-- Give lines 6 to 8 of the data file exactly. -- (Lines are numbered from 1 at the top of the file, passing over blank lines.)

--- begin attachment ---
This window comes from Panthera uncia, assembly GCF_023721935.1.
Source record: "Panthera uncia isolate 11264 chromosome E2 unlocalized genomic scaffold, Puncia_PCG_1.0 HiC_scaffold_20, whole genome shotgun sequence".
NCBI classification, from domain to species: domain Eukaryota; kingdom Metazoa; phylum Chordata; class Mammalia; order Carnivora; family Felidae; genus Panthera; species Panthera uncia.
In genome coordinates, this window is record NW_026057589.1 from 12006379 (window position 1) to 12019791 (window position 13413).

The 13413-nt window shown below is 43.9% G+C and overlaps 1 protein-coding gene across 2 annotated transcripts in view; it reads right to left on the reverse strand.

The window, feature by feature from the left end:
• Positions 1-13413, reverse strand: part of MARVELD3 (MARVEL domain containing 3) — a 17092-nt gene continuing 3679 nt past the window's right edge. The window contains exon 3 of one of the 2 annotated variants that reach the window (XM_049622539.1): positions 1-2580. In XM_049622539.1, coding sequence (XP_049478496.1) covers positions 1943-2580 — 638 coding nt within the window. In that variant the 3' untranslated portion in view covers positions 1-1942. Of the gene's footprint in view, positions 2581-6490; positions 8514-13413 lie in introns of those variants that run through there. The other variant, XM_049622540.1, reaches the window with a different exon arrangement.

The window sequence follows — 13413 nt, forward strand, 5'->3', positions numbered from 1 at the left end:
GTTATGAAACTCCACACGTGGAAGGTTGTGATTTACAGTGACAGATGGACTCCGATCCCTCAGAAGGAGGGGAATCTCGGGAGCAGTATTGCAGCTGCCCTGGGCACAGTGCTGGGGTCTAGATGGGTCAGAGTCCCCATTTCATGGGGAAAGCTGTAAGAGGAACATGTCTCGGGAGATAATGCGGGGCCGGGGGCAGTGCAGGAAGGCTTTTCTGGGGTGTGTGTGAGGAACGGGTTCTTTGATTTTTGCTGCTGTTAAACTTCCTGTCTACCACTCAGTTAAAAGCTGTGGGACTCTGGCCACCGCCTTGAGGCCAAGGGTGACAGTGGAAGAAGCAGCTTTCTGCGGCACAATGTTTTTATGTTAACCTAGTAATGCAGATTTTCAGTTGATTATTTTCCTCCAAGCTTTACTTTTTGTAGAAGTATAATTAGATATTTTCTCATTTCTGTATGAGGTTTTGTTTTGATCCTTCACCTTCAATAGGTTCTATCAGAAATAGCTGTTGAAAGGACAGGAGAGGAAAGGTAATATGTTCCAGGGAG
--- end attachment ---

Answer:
The window, feature by feature from the left end:
• Positions 1-13413, reverse strand: part of MARVELD3 (MARVEL domain containing 3) — a 17092-nt gene continuing 3679 nt past the window's right edge. The window contains exon 3 of one of the 2 annotated variants that reach the window (XM_049622539.1): positions 1-2580. In XM_049622539.1, coding sequence (XP_049478496.1) covers positions 1943-2580 — 638 coding nt within the window. In that variant the 3' untranslated portion in view covers positions 1-1942. Of the gene's footprint in view, positions 2581-6490; positions 8514-13413 lie in introns of those variants that run through there. The other variant, XM_049622540.1, reaches the window with a different exon arrangement.

The window sequence follows — 13413 nt, forward strand, 5'->3', positions numbered from 1 at the left end: